This post was originally published on October 29, 2018. The infographic was added on December 6, 2018.
A Fortune 100 U.S. financial institution installs New Relic and documents a total economic impact more than twice as large as its initial investment—and a payback period measured in months, not years.
Those are some impressive claims. Fortunately, you don’t have to take our word for them. They’re among the key takeaways from a new Forrester report: Total Economic Impact of the New Relic Platform.
The study validates the idea that top performers are reaping great benefits from leveraging New Relic in concert with modern software practices such as DevOps—a combination that leads to more code deploys, faster troubleshooting, and better collaboration, among other advantages. Check out the infographic for the highlights, and read on for more details:
What is a TEI study?
Business-case justifications are an increasingly important factor in technology investment decisions. That’s why we asked Forrester to work with one of our outstanding customers in the financial services industry to quantify the Total Economic Impact of the New Relic platform, which the customer is implementing in the course of its own DevOps transformation.
Of course, you can’t manage what you can’t measure, which is why New Relic’s real-time metrics and analytical capabilities are critical components of so many successful DevOps journeys. But the process of actually quantifying the benefits of using New Relic isn’t always obvious.
That’s where the concept of Total Economic Impact comes in. TEI is intended to help companies demonstrate, justify, and realize the tangible value of leveraging tools like the New Relic platform; and to communicate this value to senior management and other key business stakeholders.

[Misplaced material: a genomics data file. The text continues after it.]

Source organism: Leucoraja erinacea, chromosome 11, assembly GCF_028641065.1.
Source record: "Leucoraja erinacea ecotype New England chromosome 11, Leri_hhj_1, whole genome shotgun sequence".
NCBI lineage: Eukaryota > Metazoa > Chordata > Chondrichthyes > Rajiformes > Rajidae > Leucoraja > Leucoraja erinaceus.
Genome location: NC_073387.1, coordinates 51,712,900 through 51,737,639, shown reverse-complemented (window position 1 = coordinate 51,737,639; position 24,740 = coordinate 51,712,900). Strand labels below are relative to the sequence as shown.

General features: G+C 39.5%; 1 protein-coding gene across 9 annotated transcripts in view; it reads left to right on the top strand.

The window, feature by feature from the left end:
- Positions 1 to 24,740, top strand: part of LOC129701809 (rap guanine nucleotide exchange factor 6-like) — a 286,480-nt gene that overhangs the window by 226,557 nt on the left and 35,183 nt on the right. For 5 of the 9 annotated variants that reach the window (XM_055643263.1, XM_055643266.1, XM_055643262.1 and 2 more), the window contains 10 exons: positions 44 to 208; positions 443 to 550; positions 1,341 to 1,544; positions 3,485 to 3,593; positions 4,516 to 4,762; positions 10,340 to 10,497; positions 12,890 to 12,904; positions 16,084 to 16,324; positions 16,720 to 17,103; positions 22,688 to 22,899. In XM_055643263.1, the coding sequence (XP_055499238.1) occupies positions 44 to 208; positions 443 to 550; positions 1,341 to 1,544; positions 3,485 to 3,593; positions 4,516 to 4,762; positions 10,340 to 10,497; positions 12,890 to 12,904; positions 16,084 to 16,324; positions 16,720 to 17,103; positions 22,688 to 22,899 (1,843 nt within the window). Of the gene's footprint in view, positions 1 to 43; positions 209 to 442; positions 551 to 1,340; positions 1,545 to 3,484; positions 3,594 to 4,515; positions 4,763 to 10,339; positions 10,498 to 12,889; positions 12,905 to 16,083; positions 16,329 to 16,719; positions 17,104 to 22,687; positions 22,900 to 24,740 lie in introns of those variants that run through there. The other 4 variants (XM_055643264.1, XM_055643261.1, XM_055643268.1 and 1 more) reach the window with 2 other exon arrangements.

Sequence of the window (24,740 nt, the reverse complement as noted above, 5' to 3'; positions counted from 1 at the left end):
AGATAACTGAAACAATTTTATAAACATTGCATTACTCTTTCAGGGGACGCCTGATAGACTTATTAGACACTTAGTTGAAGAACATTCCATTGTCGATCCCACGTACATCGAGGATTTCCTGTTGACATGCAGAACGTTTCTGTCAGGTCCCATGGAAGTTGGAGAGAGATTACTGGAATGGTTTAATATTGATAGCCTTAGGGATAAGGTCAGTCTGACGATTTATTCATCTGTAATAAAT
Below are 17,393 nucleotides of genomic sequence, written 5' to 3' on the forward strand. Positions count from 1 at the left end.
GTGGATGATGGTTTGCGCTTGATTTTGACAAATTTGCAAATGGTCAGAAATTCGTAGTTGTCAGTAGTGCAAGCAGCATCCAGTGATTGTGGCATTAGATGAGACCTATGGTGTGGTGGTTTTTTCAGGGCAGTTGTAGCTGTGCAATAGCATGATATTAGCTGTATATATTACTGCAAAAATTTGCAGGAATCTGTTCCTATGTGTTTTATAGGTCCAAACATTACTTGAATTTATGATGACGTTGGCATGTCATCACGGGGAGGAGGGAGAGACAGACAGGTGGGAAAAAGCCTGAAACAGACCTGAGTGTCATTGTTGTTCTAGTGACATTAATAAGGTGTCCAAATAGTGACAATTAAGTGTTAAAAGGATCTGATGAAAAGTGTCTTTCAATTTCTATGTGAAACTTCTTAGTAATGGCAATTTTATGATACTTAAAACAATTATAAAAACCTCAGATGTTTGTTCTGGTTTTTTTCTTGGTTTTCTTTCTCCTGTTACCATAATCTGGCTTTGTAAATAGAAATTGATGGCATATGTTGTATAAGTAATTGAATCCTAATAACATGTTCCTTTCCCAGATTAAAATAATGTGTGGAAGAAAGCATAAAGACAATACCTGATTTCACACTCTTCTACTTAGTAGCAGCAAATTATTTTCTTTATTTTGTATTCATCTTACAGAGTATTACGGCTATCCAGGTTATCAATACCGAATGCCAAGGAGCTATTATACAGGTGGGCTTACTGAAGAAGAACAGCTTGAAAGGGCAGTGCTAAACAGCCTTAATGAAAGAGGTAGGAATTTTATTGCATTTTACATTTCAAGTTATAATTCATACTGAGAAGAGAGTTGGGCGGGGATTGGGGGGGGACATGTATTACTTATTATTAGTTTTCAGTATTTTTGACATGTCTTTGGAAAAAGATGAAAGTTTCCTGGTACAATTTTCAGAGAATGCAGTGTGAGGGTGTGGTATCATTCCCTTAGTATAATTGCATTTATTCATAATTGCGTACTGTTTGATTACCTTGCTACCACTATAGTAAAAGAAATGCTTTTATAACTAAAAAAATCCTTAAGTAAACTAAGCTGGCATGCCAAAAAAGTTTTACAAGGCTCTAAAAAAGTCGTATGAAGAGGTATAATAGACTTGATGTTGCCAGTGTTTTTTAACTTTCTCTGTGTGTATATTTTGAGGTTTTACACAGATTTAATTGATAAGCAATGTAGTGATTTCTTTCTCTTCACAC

This particular TEI report tracks the experiences of a single, pre-selected New Relic customer in the financial services industry, and examines the business case for that customer. The study considers what the customer did and what benefits it received in three key ways: benefits, costs, and flexibility. And while the results reported in the Forrester study are stunning, as anyone who speaks regularly with New Relic customers can attest, they are not uncommon.
Lessons from success
The Forrester TEI study takes an in-depth look at a major financial services firm whose exceptional IT team—more than 4,000 IT roles strong—has a passion for innovation, deep technical expertise, and an intense focus on business acumen and agility to drive competitive advantage. This IT group possesses a clear vision that helped it clearly articulate the stages and milestones along its DevOps journey.